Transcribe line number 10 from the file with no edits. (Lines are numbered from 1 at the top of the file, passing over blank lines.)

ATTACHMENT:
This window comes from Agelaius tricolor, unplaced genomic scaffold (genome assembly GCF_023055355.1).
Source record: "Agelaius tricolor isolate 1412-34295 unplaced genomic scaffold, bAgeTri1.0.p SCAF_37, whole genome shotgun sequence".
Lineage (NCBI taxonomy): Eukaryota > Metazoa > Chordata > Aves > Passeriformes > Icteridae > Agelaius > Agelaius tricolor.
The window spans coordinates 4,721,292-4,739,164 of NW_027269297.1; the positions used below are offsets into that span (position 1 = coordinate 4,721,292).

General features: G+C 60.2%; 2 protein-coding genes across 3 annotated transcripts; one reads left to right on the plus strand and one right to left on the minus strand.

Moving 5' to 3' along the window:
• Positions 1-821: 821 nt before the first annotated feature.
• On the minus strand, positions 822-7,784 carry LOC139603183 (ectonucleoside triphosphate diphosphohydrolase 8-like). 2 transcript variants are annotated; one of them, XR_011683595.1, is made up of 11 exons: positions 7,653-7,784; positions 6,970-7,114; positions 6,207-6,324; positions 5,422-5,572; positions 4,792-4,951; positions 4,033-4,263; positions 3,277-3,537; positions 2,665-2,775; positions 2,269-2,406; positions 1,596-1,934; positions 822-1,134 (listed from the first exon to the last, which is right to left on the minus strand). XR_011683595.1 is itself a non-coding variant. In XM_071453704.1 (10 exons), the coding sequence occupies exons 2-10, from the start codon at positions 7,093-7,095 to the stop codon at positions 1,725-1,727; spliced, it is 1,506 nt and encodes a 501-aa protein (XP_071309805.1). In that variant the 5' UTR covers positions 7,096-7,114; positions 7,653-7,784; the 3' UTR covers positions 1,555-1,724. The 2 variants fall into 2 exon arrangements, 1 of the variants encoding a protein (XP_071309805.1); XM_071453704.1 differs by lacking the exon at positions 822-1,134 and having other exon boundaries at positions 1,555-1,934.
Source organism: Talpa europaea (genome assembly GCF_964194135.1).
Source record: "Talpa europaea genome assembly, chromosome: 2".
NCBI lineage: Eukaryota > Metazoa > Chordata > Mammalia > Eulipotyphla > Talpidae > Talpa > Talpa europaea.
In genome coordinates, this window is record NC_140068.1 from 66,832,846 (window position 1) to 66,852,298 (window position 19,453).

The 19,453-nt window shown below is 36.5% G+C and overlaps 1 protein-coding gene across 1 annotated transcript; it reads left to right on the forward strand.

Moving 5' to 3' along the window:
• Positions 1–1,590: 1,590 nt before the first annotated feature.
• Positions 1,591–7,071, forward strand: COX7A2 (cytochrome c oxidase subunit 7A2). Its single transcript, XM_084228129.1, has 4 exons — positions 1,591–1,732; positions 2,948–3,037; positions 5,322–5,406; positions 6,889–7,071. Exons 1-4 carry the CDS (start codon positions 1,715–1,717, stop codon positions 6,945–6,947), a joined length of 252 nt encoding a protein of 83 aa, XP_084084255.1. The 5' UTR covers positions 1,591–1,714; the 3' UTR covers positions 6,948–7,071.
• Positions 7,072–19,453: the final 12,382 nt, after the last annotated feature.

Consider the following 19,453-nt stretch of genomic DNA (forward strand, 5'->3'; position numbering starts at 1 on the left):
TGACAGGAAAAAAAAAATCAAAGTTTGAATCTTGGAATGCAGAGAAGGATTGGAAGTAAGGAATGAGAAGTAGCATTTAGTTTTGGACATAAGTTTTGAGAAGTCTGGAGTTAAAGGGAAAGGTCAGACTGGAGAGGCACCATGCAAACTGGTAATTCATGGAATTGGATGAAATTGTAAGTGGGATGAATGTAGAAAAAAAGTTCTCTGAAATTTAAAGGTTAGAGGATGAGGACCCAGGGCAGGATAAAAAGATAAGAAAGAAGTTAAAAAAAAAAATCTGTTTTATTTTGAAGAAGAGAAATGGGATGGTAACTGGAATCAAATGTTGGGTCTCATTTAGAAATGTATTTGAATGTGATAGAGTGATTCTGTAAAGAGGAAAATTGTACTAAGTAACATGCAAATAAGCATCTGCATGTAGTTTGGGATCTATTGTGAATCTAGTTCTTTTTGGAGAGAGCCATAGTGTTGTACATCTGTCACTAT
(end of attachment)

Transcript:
Source record: "Talpa europaea genome assembly, chromosome: 2".